Judiciary urged to cut waiting time for cases
The judiciary was urged to monitor the workload in its courts more effectively after it was found to have consistently failed to meet its targets for the time taken to deal with cases.
The Audit Commission said a study of the past seven years showed that the average time for a case to come to court exceeded the target by as much as 46 days, with the target for defended divorces not being met once since 2004.
Noting that the Basic Law and the Bill of Rights Ordinance provided a constitutional right to justice without undue delay, the commission said waiting times were an appropriate indicator of the courts' performance.
The city's seven courts and four tribunals have different targets set for them by law.
A defended divorce should be heard within 110 days on average after a case is set down in the Family Court. Criminal cases should be heard within 100 days in the District Court and 120 days in the High Court.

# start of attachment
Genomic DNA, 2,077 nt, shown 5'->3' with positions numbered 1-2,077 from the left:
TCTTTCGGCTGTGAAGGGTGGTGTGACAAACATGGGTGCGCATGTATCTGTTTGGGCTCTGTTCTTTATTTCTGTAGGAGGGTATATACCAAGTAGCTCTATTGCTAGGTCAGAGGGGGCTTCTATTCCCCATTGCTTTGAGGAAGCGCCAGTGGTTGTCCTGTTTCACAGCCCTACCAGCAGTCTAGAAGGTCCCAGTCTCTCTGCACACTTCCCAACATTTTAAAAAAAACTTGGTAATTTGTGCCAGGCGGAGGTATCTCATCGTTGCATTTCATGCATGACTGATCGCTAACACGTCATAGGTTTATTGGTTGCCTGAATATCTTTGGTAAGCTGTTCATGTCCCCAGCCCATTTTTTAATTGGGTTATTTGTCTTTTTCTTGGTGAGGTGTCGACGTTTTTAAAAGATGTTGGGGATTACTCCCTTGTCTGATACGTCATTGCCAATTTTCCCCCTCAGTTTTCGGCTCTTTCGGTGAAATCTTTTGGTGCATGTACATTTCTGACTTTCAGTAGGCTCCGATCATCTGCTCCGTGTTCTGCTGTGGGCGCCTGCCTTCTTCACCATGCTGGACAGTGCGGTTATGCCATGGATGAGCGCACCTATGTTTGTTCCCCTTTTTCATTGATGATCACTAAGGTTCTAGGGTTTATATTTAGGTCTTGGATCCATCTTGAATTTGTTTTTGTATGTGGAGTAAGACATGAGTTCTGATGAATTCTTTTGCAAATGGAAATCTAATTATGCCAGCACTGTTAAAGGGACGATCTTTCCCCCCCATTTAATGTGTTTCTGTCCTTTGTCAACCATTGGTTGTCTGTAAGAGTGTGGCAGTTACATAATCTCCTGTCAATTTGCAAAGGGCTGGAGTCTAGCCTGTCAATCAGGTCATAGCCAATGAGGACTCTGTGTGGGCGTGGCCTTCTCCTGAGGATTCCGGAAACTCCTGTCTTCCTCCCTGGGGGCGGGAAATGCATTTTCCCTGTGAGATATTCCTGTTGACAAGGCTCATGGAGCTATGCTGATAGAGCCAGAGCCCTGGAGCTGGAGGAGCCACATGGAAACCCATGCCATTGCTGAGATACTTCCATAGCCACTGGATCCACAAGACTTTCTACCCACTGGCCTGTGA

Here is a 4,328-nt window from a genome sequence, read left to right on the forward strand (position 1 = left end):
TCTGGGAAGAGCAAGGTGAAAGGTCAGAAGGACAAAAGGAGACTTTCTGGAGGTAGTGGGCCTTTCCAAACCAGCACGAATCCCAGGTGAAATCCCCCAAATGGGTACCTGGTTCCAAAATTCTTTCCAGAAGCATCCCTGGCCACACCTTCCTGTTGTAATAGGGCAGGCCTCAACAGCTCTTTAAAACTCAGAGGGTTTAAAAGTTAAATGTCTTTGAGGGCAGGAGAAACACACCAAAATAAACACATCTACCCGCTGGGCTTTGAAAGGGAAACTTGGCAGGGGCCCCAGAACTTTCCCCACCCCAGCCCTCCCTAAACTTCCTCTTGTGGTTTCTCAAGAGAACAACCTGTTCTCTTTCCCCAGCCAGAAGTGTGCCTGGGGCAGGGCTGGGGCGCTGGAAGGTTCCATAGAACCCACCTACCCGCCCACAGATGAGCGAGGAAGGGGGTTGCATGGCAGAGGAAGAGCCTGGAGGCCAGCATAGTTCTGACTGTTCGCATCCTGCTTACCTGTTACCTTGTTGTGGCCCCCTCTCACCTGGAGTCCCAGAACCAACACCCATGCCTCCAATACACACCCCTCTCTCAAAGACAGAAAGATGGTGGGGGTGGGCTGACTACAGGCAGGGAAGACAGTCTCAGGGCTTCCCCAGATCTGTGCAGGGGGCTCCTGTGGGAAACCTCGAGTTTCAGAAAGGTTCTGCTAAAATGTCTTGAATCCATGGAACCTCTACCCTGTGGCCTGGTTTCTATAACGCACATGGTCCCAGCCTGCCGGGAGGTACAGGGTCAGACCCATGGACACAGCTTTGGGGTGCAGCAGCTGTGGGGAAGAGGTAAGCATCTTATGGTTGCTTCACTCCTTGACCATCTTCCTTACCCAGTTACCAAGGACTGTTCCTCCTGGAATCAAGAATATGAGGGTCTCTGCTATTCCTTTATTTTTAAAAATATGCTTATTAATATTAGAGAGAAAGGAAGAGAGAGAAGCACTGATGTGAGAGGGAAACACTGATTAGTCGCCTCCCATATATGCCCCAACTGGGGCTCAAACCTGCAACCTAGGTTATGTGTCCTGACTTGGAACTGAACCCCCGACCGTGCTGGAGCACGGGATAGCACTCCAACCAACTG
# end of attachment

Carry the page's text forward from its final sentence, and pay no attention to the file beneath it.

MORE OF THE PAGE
The actual average waiting time for defended divorce cases, scheduled for a one-day hearing, was 143 days in 2008, 118 in 2009 and 128 last year.
In the Court of First Instance last year, the average waiting time for a criminal case from filing of an indictment to a hearing was 166 days, exceeding the target by 46 days.
For criminal cases in the District Court, the average waiting time last year was 128 days, well outside a 100-day target.
The commission recommended the judiciary take effective measures over the workload, with a view to keeping waiting times within targets.
Human Rights Monitor director Law Yuk-kai said a quick resolution of cases would help, 'but if the judiciary pushes for a case to be handled in a speedy way, aiming to meet a target with restricted resources, it might not help to provide justice', Law said.
The commission also criticised chiefs of the courts' 120-strong bailiff section for not complying with guidelines for checks on the work of officers serving summonses and executing court orders and judgments. One assistant chief bailiff did not conduct any checks for two months despite being required to conduct 10 each month.
The judiciary, in agreeing with the recommendations, said target times were being missed in criminal cases because of more complex, lengthy cases, rescheduling of cases and an increased workload in the Family Court.
The Audit Commission says the average time for a case to come to court exceeds the target by as much as this many days: 46